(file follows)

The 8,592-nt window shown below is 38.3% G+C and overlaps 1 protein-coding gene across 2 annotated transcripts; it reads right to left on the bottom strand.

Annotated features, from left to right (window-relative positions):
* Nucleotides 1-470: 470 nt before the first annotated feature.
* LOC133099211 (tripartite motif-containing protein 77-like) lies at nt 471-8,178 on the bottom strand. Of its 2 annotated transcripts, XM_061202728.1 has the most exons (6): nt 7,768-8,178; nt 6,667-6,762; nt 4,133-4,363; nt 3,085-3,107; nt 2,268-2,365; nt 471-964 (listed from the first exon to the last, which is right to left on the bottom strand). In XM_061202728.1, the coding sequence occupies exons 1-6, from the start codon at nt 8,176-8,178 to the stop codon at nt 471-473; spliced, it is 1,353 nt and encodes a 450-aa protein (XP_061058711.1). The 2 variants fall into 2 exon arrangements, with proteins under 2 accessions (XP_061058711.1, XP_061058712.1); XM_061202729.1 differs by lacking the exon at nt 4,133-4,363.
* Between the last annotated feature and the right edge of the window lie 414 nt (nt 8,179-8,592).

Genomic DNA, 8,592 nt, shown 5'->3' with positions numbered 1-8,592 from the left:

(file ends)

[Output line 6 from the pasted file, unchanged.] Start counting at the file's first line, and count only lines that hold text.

Genomic DNA, 8,592 nt, shown 5'->3' with positions numbered 1-8,592 from the left: